Whether you are purchasing a water quality instrument for the first time or you are looking to add to your existing fleet, there are always a few key considerations to evaluate before taking the plunge and purchasing a new piece of instrumentation.
What Parameters Do I Want to Measure?
Our tech support team will occasionally receive calls from someone who wants to measure “everything”. This person may have great intentions and want to get large amounts of data for many parameters but there are reasons why this may not be the best idea. What are some of those reasons? Let us look into it with you.
Your budget may not be able to accommodate “everything” and it may not be possible to measure all of the parameters “everything” would include with a single instrument. Therefore, think about your project and think about what you are trying to accomplish. Your project must have some type of scope or purpose so consider the main objective of what that project is and create your parameter list from those objectives.
And although it’s a good idea from the budgetary standpoint to only get the sensors for the parameters you absolutely must have, you may want to try to get an instrument that allows for future expansion or can be used with another project down the road.
Instrumentation with too narrow of a parameter set or limited versatility may render it a challenge to use again for other projects.
More about the parameters you measure.
What is My Budget?
It’s a simple question right? How much do I want to spend? Sometimes this isn’t an easy question to answer. You may have a grant or a proposal in the works with a set dollar amount and in those cases your options may be limited, but if you are in the process of budgeting or writing that proposal it would be a great idea to educate yourself on what is out there. You may ask yourself, “How much would it cost for me to measure all the parameters I want to measure for long term monitoring?” and in your mind you are thinking maybe a couple thousand dollars but in reality instrumentation like that can easily cost upwards of $15000. Shop around, talk to educated sales representatives, and ask your peers what they use for monitoring to get a good idea what may work for you. Sometimes buying this type of instrumentation can be as important of a decision as buying a car.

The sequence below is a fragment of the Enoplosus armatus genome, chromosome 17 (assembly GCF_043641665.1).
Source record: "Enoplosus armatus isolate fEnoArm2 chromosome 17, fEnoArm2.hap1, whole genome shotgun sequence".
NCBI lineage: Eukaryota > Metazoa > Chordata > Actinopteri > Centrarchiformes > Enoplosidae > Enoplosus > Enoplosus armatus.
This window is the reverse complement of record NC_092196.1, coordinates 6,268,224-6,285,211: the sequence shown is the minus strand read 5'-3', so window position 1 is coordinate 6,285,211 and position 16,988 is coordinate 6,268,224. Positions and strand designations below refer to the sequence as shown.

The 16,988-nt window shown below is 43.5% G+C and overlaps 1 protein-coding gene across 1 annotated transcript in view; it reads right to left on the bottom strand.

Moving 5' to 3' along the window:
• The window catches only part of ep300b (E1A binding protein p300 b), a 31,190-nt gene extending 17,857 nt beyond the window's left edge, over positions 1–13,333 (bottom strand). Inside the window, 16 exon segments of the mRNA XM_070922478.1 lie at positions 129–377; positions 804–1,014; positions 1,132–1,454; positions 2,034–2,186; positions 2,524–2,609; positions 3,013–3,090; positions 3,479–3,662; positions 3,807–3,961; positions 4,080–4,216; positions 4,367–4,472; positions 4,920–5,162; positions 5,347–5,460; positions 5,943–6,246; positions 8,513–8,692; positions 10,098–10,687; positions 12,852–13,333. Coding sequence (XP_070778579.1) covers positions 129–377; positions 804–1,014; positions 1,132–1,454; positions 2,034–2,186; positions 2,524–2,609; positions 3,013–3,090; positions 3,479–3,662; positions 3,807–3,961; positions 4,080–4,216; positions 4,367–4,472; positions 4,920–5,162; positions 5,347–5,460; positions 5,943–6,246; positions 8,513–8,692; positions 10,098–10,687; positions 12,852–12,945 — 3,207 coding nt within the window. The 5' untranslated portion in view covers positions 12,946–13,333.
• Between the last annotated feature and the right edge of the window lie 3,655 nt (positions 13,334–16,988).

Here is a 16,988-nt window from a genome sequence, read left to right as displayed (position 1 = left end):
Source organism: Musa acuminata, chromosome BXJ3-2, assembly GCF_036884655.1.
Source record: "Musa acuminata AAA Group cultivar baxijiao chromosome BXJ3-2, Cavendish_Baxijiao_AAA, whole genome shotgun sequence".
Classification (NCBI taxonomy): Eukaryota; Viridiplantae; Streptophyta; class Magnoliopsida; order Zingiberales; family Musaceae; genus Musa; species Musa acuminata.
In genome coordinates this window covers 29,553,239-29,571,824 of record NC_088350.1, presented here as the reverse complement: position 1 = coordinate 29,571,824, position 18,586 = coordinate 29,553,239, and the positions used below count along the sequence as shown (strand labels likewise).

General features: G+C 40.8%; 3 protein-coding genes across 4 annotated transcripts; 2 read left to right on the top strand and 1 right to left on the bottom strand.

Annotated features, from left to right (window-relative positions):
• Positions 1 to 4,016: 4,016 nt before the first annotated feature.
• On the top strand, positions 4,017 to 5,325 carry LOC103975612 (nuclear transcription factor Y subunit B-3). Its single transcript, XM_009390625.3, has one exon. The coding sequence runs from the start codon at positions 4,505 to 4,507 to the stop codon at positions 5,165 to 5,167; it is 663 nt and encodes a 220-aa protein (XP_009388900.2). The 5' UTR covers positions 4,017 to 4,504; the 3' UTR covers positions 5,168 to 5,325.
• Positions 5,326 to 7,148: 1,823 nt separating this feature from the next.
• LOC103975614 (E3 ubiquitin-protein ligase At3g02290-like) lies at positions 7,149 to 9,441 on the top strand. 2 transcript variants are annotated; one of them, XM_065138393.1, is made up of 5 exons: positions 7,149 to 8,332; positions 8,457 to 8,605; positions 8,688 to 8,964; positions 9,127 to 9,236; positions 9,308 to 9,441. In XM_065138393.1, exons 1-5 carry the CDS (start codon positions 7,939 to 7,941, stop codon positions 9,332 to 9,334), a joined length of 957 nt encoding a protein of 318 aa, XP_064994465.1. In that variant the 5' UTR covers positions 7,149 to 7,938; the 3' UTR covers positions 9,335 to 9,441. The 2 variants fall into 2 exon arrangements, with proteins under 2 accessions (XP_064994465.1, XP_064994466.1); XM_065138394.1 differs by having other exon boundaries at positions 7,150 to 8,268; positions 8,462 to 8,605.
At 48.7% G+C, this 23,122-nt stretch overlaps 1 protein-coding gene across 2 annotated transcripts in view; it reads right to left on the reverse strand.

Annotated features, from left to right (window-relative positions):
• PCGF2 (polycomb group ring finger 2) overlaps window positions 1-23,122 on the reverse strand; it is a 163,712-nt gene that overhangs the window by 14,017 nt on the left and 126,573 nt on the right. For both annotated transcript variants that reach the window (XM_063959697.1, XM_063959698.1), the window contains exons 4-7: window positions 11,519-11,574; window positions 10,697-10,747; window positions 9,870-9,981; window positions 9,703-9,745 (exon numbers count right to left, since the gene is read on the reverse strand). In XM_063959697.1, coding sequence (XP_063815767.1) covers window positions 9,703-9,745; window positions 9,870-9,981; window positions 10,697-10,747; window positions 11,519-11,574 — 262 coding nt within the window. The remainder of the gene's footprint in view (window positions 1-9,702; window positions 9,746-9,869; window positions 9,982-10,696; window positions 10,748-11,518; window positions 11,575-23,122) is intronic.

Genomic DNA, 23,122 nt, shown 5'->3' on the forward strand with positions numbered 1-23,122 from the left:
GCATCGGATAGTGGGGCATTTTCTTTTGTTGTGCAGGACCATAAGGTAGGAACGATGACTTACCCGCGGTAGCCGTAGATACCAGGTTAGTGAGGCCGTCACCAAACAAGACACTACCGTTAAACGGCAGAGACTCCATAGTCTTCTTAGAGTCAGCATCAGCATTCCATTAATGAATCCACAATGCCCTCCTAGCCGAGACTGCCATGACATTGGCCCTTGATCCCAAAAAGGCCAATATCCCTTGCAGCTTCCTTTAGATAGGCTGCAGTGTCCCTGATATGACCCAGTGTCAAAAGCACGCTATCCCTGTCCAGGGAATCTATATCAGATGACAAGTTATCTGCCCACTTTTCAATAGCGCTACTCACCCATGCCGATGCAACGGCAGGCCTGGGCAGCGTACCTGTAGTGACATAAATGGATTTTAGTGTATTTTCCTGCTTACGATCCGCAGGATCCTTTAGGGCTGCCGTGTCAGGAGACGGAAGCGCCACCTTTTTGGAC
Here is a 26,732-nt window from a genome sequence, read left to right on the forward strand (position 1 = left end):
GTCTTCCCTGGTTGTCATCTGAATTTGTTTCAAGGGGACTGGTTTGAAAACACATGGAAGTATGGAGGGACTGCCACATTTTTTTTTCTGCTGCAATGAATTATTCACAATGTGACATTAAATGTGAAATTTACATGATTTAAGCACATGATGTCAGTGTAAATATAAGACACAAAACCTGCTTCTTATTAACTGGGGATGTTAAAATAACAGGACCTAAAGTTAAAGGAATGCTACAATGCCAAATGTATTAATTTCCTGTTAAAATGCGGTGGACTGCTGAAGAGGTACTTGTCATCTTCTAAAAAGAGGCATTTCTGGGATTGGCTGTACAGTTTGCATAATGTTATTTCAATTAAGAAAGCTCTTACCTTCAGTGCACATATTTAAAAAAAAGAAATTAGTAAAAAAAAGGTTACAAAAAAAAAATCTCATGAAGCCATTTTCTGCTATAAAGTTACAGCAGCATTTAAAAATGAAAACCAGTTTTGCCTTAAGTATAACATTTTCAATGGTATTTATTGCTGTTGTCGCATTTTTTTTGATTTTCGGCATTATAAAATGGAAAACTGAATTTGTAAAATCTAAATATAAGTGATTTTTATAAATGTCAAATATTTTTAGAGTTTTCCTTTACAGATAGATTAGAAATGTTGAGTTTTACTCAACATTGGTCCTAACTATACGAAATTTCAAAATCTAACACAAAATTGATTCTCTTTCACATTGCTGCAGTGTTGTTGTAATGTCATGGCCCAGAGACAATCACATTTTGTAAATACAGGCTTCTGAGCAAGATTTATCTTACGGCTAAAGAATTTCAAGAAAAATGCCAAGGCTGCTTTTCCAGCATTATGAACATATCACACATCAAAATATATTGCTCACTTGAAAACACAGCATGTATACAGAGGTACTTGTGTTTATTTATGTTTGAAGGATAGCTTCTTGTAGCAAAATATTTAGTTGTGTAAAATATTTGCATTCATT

Other questions to ask yourself during the budgetary stage are: What are the ongoing costs associated with this instrumentation? Do I need to buy calibration standards regularly? Do I need additional accessories like a carrying case or specific cleaning kits for this instrumentation? How much does that cost over a one, two, three year period? Does the instrumentation require yearly service? All of these should be considered when determining your budget. The last thing you want to do is spend your entire budget on the instrumentation and then surprisingly discover you need another few hundred or few thousand dollars over the next few years to keep it running.
How Am I Going to Use this Instrumentation?
Some instrumentation is designed to be used for specific types of applications like for lab use, spot sampling, process monitoring, or long term unattended data collection for example. Think about your intended use of the instrumentation and if it is something that you want to be lightweight because you have to hike 3 miles to the site or if you want it to be permanently installed so it can run all the time and be able to withstand 100 year floods and hurricanes. Perhaps you are in a lab setting and want something with a large display. Maybe you are raising shrimp and you want to be able to have access to the water quality status of your ponds when you aren’t there so you need networking capabilities with 24/7 access to your system. Maybe you want notifications sent to you when specific parameters reach a critical level or you want feeders, lights, or aerators to turn on automatically based on water quality parameters or based on timers. These are all questions you should ask yourself before trying to pick which instrument you want to invest in.